Does anybody know of a place I can get some cork finish beer bottles. I don’t really want to use champagne style bottles and I don’t want to use Belgian’s for a beer that isn’t typically bottled in a Belgian. I just wan’t a bottle for when I do a special beer that would look nice as a gift.
I’ve been looking here but I think they are wholesale and I’d have to buy a whole pallet if I ordered from them.
Which bottles were you considering on that site?
I figured you could cork any beer bottle. #9 seems to be the size mentioned.
After a quick search, it seems some feel that the bottles are to thin to handle the pressures of corking. Rumors of broken bottles and severed tendons. Others say they have had no issues.
You could get a smaller cork (#7, maybe) and cork a regular bottle, then put a crown cap on it above the cork. You don’t want to force a big cork into a thin bottle, and you don’t want to leave your bottles without an airtight seal.
Perhaps a tapered cork would help as well?
I thought that the both the 750ml and 500ml Morning style bottles would be nice as a gift or to bring to a gathering.
Corked bottles are cool to bring to a home brew meeting or give as a gift. My suggestion is to drink a few bottles of your favorite Belgian and then take the labels off of the bottle. If you don’t like the rounded top style bottles, you can use brown champagne bottles like Westmalle or Rodenbach. You will need to get reference size corks that have the REF letters on the cork. You will also need a corker. I have used an inexpensive, two handed wine bottle corker, and an expensive Ferrari corker. Both work fine, but the Ferrari is great if you are going to do this on a regular basis. Push the corks in about half way so you can get the cage on enough to twist it into place. You can use a pencil to keep the grip round. I lay the bottles down for a few weeks. I did get a bad batch of corks one time, and they would not seal unless I did this, so I always do. Dupont brewery does this too, so it is good enough for me. After you are sure the beer has carbonated, you can keep it upright in the fridge.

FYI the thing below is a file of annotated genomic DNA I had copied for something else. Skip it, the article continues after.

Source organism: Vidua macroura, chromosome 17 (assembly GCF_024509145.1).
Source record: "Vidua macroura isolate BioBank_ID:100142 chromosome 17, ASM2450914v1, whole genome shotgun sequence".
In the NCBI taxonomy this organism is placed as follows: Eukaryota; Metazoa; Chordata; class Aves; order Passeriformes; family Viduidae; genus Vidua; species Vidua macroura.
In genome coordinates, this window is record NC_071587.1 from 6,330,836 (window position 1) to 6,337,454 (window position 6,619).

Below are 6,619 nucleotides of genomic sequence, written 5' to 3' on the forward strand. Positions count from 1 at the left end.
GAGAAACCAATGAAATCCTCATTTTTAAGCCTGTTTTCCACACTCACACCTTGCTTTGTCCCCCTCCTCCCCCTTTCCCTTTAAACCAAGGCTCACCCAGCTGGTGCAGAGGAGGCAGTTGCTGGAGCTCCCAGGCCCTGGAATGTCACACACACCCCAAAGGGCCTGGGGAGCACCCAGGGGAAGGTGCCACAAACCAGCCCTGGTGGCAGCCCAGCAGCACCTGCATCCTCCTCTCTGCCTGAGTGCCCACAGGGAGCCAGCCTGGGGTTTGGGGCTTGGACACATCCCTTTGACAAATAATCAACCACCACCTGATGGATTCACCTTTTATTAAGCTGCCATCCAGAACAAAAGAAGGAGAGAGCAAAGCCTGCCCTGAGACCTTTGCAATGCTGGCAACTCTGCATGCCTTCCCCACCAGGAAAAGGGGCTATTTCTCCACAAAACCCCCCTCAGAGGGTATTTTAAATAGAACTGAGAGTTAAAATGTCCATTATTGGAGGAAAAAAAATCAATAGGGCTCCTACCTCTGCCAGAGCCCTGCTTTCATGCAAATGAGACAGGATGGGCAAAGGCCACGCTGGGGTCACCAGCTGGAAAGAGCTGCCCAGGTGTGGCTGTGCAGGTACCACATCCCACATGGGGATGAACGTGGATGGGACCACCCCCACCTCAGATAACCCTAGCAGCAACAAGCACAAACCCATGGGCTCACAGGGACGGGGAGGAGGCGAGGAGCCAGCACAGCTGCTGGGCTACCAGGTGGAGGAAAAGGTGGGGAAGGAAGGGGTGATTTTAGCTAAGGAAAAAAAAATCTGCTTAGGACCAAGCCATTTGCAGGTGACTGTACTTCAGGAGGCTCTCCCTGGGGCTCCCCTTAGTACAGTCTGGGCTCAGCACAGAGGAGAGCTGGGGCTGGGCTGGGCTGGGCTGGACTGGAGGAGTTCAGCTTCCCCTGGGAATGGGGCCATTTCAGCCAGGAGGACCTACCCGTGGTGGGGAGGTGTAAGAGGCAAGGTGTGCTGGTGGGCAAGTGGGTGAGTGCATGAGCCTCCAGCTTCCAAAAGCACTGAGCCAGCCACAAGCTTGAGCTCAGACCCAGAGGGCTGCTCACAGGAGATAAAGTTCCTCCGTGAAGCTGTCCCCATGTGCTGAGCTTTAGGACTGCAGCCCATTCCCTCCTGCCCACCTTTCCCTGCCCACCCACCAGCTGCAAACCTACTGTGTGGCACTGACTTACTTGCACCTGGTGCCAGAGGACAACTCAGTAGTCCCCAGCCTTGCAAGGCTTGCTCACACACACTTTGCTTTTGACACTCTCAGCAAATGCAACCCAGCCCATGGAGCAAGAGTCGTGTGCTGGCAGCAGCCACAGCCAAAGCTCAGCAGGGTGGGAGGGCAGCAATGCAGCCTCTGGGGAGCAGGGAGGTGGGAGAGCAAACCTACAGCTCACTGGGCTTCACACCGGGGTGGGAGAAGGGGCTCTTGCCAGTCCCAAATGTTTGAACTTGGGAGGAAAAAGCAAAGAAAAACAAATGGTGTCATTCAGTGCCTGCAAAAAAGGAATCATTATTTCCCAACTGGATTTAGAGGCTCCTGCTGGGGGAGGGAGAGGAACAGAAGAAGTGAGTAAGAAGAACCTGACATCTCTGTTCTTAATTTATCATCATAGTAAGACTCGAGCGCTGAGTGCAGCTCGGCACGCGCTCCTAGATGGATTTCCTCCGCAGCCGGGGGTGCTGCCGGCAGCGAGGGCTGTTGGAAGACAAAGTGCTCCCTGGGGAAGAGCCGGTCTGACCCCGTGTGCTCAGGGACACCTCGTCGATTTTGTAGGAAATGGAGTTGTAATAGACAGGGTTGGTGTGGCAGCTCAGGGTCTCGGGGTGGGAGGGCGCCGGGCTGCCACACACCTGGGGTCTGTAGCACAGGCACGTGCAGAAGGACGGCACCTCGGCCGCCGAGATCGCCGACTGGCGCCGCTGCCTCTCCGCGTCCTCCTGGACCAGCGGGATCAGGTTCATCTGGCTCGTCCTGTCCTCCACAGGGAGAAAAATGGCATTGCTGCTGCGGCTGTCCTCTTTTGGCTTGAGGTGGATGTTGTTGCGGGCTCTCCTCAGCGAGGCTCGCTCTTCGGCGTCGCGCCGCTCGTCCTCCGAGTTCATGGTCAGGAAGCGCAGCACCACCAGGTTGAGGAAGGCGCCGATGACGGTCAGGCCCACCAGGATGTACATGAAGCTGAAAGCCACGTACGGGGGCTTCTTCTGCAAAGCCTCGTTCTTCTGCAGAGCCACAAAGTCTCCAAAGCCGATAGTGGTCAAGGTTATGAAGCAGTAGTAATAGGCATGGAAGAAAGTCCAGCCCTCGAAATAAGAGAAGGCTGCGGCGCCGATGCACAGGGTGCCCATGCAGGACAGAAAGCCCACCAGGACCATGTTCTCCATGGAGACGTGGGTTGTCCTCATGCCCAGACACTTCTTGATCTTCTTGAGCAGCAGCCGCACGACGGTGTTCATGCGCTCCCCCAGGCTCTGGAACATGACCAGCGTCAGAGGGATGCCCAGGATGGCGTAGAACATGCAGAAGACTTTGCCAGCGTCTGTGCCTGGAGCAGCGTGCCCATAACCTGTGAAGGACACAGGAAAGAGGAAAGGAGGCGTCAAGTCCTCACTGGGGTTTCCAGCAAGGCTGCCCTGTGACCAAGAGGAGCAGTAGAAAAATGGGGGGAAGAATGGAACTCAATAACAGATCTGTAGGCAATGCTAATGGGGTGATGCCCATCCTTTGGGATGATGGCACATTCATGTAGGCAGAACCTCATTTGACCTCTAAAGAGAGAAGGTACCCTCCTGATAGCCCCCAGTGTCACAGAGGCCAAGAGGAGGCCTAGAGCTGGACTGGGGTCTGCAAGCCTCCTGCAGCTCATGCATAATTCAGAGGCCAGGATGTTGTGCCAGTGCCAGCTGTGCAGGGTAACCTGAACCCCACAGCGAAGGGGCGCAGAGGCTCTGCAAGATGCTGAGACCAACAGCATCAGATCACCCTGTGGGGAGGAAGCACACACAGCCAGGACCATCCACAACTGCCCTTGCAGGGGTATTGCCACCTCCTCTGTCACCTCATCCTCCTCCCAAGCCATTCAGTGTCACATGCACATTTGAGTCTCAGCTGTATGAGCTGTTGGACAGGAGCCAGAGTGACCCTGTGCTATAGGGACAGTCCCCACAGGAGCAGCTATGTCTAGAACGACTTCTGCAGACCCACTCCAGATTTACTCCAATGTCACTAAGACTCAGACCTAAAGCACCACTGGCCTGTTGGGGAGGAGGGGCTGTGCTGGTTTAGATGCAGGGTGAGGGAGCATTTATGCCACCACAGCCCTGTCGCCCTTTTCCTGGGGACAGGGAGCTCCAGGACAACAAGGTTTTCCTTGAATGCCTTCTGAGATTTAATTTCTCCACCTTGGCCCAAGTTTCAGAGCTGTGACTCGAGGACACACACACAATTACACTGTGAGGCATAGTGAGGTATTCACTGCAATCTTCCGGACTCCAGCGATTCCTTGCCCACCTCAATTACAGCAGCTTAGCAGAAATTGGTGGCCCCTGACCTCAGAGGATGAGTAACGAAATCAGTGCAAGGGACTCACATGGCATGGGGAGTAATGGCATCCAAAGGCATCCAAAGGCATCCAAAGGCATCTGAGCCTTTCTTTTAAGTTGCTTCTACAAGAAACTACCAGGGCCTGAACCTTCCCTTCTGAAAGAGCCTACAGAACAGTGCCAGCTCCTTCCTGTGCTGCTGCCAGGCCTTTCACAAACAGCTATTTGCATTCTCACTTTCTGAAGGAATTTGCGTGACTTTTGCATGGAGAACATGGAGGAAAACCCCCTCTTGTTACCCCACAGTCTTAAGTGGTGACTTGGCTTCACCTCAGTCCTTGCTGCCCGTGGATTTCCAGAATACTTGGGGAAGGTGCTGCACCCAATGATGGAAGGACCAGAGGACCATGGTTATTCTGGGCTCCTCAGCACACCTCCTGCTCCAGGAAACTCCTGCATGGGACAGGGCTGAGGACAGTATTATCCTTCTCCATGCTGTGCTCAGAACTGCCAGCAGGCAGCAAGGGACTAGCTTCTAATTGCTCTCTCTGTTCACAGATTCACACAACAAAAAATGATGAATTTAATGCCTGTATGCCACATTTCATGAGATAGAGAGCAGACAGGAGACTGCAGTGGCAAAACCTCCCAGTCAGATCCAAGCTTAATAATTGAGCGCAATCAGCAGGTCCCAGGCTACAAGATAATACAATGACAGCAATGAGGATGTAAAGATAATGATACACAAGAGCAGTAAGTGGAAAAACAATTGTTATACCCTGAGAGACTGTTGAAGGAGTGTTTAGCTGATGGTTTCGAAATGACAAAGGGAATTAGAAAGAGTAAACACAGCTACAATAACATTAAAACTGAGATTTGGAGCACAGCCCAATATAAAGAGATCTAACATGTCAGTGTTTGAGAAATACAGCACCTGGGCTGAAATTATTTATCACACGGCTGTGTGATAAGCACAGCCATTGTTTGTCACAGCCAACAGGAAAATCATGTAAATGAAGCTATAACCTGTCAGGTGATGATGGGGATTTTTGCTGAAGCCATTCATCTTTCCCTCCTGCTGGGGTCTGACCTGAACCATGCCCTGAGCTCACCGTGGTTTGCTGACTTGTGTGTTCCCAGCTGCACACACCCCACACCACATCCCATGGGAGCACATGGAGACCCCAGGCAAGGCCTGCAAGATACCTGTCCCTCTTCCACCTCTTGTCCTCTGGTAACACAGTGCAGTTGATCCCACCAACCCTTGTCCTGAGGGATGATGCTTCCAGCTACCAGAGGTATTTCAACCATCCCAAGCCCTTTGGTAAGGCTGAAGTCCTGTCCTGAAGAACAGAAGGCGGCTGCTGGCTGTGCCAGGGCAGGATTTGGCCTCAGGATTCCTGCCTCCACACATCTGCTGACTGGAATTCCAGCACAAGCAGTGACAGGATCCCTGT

I bought a colonna corker capper a month ago when I started bottleing belgians. I had a lot of fun doing it so I guess that’s probably what sparked the idea in the first place. The colonna corkers works pretty well once you figure out what your depth is suppose to be and can get a good rhythm going. I read that laying beers on there side isn’t as great an idea as it is for wines.
Here’s a link to that article.
That was a pretty good article, but if you get a bad batch of corks, you end up opening flat beer to the gathering you are attending. It is a real let down to everyone expecting a great beer, and a blow to your reputation as a brewer of really good Belgian style beers. I only leave the bottles on their sides for two to three weeks. This is the only way these corks would seal. I probably wasted 30-40 bottles of beer, and no one could figure out my problem through various forums and home brew clubs. I finally read about laying down the bottles in the Farmhouse Ales Book by Markowski. They do it at the Dupont Brewery. Once the beers are carbonated, the corks are sealed and you should store them upright in the fridge. Laying the bottles down to carbonate is just good insurance against faulty corks and a lot of extra work for a bad bottle of beer.
I will definitely take that into consideration next time I bottle with corks. Thanks
So does anyone know where I can find dark green or a translucent black pressure rated bottle for my beer? And when I say dark green I mean you almost can’t see through it.